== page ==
• Putting up your hand in class and saying you don’t understand
  • Telling a friend that they hurt your feelings
  • Sharing with each other ways that you tried new things but failed. Maybe even make a joke out of it and share Failure Fridays.

I often tell my clients when they feel like giving up and not trying, remember, “I can do hard things.” This is what brave looks like. It is acknowledging that this is hard, but you can do hard things.

Perfection breeds unrealistic expectations, stress, discomfort and constant striving. Bravery evokes self-determination, strength and resilience. I believe these are the qualities that this school year can foster.

 
Don’t Forget to Connect

Many parents replay the same scene each day after school. They ask their child, “How was school today?” And the instant answer, inevitably, is, “Fine.” Typically, the follow-up question might be, “What did you learn today?” With the usual answer being, “Nothing.”

I cannot stress enough the importance of connection. Take time to connect after the school day. Take time to be fully present with your child without distractions.

Here are some great alternatives to “How was your day today?” You never know what you might learn.

  1. What was the best thing that happened at school today? (What was the worst thing that happened at school today?).
  2. Tell me something that made you laugh today.
  3. If you could choose, who would you like to sit by in class? (Who would you NOT want to sit by in class? Why?).
  4. Where is the coolest place at the school?
  5. Tell me a weird word that you heard today. (Or something weird that someone said.)
  6. If I called your teacher tonight, what would she tell me about you?
  7. How did you help somebody today?
  8. How did somebody help you today?
  9. What is one thing that you tried today?
  10. When were you the happiest today?
  11. When were you bored today?
  12. If an alien spaceship came to your class and beamed someone up, who would you want them to take?
  13. Who would you like to play with at recess that you’ve never played with before?
  14. Tell me something good that happened today!
  15. What word did your teacher say most today?
  16. What do you think you should do/learn more about at school?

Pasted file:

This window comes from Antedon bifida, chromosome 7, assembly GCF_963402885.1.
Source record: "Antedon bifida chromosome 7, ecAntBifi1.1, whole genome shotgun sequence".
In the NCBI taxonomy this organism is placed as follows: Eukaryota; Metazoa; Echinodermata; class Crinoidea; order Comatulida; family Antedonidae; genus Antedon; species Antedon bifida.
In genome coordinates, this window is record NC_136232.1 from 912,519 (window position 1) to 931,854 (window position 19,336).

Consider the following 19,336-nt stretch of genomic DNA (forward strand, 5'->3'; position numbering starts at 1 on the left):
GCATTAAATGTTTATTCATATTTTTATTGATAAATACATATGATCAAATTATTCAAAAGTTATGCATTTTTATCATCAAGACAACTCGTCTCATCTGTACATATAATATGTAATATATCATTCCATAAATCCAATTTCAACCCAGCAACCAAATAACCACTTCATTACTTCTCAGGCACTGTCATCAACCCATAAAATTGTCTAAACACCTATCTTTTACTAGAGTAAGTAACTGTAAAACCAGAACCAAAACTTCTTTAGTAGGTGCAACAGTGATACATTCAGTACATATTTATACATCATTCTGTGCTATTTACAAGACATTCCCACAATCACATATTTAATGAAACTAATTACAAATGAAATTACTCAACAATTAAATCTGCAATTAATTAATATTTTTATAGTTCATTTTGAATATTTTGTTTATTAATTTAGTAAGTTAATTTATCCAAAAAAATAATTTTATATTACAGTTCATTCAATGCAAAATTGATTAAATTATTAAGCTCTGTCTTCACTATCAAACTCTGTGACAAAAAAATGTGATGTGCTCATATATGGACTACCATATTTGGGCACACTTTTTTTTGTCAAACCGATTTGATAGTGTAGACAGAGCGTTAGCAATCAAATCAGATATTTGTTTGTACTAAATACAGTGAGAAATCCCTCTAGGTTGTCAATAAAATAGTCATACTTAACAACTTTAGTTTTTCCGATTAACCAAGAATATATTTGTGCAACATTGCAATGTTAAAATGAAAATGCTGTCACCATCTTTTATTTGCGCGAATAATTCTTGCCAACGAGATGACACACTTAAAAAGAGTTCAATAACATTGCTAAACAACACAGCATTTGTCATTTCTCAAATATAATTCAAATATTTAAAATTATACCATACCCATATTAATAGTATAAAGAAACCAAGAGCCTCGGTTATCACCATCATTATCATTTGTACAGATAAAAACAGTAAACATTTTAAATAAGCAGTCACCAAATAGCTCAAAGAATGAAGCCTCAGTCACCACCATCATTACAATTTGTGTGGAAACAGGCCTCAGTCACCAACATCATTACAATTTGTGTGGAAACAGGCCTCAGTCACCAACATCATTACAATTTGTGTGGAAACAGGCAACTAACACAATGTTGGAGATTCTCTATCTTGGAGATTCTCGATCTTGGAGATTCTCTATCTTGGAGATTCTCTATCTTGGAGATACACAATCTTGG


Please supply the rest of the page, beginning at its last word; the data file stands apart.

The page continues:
17. What do you think you should do/learn less at school?
  18. Who in your class do you think you could be nicer to?
  19. Where do you play the most at recess?
  20. Who is the funniest person in your class? Why is he/she so funny?
  21. What was your favourite part of lunch?
  22. If you got to be the teacher tomorrow, what would you do?
  23. Is there anyone in your class who needs a time-out?
  24. If you could switch seats with anyone in the class, who would you trade with? Why?
  25. Tell me about three different times you used your pencil today at school.

To make this connection time into more of a routine, consider putting the questions in a jar and picking a question each day and even coming up with your own.

Make it a habit to put your phones down and turn your screens off and be present for your child. Make it a priority to spend time together each week. Put it in your calendar so you make it into the schedule.

Some ideas:

  • Reading a book together
  • Playing a board game with some snacks
  • Ask your child to teach you something he/she enjoys doing
  • Go for a walk around the block
  • Go to a coffee shop and order a hot chocolate and play a game of cards
  • Write a letter to a family member
  • Record each other singing a song
  • Go to the gym together
  • Take a class at the Rec Center together

Like learning the real ABC’s, being an Advocate for your child, exercising your Brave muscle and making time to Connect takes practice. Please know you are not alone. Alongside You wants to journey with you and your child through this upcoming school year. Please reach out if you need some extra support – maybe that is exactly what brave looks like for you! Together we can help you be a progressive advocate for your child and help you connect in beautiful and tangible ways.

You’ve got this, parents! Happy Back to school everyone!